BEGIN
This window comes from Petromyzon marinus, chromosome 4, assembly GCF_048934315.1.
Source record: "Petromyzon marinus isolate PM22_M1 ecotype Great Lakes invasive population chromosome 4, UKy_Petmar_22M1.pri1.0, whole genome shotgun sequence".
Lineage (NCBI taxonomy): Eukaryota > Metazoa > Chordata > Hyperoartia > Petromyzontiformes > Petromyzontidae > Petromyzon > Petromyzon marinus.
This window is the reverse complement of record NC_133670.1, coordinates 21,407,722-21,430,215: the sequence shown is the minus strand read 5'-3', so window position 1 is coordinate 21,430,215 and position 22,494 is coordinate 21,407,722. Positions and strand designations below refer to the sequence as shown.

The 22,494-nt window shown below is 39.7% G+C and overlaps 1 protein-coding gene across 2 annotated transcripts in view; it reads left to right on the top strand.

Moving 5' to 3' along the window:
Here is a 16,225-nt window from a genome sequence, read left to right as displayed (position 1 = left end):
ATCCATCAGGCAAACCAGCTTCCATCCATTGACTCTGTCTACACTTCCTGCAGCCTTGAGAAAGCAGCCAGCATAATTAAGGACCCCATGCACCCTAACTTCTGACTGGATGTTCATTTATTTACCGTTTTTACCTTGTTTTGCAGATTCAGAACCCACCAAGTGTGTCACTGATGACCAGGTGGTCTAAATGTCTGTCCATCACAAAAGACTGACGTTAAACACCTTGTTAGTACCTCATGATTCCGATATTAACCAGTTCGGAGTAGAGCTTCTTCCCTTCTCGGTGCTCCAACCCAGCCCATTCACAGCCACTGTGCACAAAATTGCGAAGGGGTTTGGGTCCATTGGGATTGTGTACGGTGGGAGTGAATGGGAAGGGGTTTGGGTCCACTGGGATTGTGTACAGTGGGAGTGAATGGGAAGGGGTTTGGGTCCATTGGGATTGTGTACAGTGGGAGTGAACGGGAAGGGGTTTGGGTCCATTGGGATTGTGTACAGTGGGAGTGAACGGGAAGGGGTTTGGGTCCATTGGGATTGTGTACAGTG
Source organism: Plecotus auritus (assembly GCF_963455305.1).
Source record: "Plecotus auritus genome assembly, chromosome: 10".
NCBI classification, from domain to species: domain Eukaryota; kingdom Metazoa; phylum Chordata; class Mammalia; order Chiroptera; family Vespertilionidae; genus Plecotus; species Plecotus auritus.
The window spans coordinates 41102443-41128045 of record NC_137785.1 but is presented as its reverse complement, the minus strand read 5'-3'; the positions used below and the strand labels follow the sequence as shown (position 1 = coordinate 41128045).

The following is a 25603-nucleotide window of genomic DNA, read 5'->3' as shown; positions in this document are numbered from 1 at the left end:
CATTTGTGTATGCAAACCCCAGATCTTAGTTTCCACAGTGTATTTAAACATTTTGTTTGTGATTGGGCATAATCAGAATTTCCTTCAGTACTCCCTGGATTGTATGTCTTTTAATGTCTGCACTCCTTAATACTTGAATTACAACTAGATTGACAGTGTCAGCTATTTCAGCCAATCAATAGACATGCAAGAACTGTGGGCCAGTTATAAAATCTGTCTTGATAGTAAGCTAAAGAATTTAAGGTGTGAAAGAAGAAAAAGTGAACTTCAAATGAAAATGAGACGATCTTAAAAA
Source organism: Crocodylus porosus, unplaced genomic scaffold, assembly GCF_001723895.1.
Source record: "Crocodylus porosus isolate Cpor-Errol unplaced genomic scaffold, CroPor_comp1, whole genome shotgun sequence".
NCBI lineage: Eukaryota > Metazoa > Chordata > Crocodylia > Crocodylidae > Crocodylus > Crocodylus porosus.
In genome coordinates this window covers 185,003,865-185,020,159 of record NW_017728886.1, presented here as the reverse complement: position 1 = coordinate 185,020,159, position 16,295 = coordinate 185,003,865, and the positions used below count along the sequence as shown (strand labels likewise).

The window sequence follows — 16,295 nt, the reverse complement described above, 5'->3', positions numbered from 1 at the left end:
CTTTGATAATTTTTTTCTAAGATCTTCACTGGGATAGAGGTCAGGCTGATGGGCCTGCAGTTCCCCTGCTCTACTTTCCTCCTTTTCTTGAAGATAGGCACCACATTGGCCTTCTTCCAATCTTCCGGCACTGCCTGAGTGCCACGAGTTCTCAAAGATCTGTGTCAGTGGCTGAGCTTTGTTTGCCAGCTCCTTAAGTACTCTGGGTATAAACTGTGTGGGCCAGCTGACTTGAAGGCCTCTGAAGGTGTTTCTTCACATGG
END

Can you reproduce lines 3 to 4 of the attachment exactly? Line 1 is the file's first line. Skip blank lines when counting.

Lineage (NCBI taxonomy): Eukaryota > Metazoa > Chordata > Hyperoartia > Petromyzontiformes > Petromyzontidae > Petromyzon > Petromyzon marinus.
This window is the reverse complement of record NC_133670.1, coordinates 21,407,722-21,430,215: the sequence shown is the minus strand read 5'-3', so window position 1 is coordinate 21,430,215 and position 22,494 is coordinate 21,407,722. Positions and strand designations below refer to the sequence as shown.